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Cy5.5-CGRRRQRRKKRG-Labeled T lymphocytes.


Zhang H.


Molecular Imaging and Contrast Agent Database (MICAD) [Internet]. Bethesda (MD): National Center for Biotechnology Information (US); 2004-2013.
2008 Jul 10 [updated 2008 Aug 27].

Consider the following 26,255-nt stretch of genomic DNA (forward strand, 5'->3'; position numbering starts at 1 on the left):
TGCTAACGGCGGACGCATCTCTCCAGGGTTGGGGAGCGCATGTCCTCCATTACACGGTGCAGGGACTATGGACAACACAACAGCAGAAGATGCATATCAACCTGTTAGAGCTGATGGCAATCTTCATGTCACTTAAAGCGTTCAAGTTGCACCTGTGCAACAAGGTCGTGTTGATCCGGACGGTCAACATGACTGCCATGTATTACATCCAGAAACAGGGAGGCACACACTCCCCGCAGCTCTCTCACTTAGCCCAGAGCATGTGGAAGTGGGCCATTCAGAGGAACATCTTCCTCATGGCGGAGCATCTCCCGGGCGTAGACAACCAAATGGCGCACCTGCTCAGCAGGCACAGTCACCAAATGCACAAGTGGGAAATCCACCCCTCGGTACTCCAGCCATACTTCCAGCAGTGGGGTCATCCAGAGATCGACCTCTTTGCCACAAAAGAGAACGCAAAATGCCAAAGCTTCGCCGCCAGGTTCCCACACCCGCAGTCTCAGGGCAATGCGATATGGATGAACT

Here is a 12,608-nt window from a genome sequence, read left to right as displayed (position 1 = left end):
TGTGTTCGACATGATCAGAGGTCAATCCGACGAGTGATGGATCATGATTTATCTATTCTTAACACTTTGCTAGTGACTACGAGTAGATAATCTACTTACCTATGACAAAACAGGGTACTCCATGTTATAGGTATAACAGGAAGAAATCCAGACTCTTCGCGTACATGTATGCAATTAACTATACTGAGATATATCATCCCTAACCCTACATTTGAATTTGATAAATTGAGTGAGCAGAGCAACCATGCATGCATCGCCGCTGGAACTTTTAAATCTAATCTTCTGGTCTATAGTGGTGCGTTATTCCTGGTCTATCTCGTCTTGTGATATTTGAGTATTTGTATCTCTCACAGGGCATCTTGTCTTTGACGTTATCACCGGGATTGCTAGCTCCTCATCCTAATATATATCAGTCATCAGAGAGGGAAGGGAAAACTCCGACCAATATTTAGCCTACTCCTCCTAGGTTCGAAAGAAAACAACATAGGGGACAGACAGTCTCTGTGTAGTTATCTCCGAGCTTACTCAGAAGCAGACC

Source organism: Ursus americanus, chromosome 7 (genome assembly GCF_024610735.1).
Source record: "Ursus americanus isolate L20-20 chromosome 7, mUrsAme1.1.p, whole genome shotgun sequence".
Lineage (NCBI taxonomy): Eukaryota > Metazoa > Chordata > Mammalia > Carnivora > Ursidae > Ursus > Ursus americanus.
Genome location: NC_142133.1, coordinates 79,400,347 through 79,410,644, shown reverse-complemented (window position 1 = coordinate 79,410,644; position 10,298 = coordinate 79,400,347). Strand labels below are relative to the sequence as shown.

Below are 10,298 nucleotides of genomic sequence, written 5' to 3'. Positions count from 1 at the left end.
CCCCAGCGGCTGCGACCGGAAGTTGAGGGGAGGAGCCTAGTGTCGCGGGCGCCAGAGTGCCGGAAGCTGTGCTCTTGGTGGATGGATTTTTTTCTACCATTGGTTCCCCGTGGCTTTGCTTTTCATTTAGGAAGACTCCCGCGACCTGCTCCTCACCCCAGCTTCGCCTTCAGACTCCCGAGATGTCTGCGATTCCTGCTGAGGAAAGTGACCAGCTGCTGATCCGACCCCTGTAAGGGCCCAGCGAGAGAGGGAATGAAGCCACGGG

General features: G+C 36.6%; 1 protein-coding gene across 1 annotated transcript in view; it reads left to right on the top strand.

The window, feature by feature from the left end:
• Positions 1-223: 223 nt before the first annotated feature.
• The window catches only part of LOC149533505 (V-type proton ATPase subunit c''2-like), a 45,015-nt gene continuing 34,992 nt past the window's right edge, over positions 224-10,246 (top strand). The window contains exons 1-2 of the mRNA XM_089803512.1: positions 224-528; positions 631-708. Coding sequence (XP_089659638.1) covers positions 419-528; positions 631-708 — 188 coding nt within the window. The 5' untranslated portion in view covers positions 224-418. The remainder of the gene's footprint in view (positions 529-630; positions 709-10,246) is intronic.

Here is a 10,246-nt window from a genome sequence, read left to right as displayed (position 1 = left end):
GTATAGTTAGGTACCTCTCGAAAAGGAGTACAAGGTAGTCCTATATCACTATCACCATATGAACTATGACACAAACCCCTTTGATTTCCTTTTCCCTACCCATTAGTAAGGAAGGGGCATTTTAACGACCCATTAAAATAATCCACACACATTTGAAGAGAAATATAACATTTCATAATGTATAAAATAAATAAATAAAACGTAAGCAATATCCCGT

T cells are responsible for regulating immune responses and maintaining immune tolerance via recognition of peptide antigens that are bound to human leukocytes (1). Some T cells possess autoimmunity or self-tolerance through recognition of self-antigens. Loss of this required self-tolerance can result in an autoimmune disorder. For instance, experimental allergic encephalomyelitis (EAE) is one of immune-mediated diseases in which immune cells become reactive against myelins, which leads to the destruction of myelin sheets (2). EAE can be induced in rodents by adoptive transfer of CD4+ T cells specific to myelin basic protein (MBP), an autoantigen of myelin (3). As an animal model for the inflammatory disease, EAE can reproduce many clinical neuropathological and immunological aspects of multiple sclerosis (MS) and thus has been widely used in therapeutic development for MS (4). The evolution of inflammatory lesions in EAE involves several steps (1, 3). After intravenous administration, the injected MBP-specific T cells cross the blood–brain barrier to recognize the T cell antigen located on perivascular microglia. This antigen-specific interaction produces a plethora of inflammatory cytokines and mediators, leading to amplification of the inflammatory reaction. The blood–brain barrier then opens to allow antigen-independent recruitment of various mononuclear inflammatory cells into the central nervous system, including additional T cells, macrophages, and granulocytes. Consequently, the inflammatory lesions evolve into severe neurological dysfunctions such as ascending paraparesis and paralysis. Because the activated T cells are involved in the entire process, the trafficking of the activated MBP-specific T cells in EAE can reflect their immune activity in every evolutionary phase (2). Labeling T cells with imaging probes will allow non-invasive tracking of the migration of T cells in vivo. The imaging probes can be internalized into cells with the use of cell-penetrating peptides (CPP) as vector/nuclear delivery vehicles of conjugated cargo (5). In general, CPP comprise a protein-transduction domain formed by small peptides (<20 amino acids) for cell membrane translocation. A commonly used CPP is a peptide truncated from the 86-mer transactivating transcriptional activator (Tat) protein in human immunodeficiency virus type 1 (HIV) (6). In particular, Tat(47-57) is widely used in cellular delivery of peptides, proteins, genetic material, antibodies, nanoparticles, and liposomes (5). Tat(47-57) contains an α-helical structure with a charged face formed by six arginine and two lysine residues (6). Tat-mediated internalization consists of multiple steps: the binding of Tat to the cell surface, stimulation of macropinocytotic uptake of Tat and transfer into macropinosomes, and finally endosomal escape into the cytoplasm (7). A T lymphocyte is labeled with Cy5.5-Cys-Gly-Arg-Arg-Arg-Gln-Arg-Arg-Lys-Lys-Arg-Gly (CGRRRQRRKKRG) (Cy5.5-Tat-T cell) for optical imaging (2). This agent contains a near-infrared fluorescence (NIRF) dye shuttled across the cell membrane of T cells via Tat(48-57). The fluorescence probe Cy5.5 is a cyanine dye consisting of two quaternized heteroaromatic bases (A and A’) joined by a polymethine chain with five carbons (8), and it is bound to cysteine-terminated Tat(48-57) via a maleimide group as a spacer (2). Cy5.5 has a delocalized positive charge in its chromophore and possesses high quantum yield (0.22 at 678 nm), good chemical stability, easy conjugation, and high sensitivity (mole extinction coefficient ~250,000 mol/cm) (9, 10). The excitation/emission wavelength is 674/692 nm for Cy5.5, where hemoglobin and water have their lowest absorption coefficient. The labeled cargo Cy5.5-Tat is translocated through the plasma membrane of cells by an energy-dependent process involving endocytosis (2). The produced Cy5.5-Tat-T cells can be adoptively transferred to EAE rats for visualization and quantification of T cells activity in the early inflammation stages of EAE.

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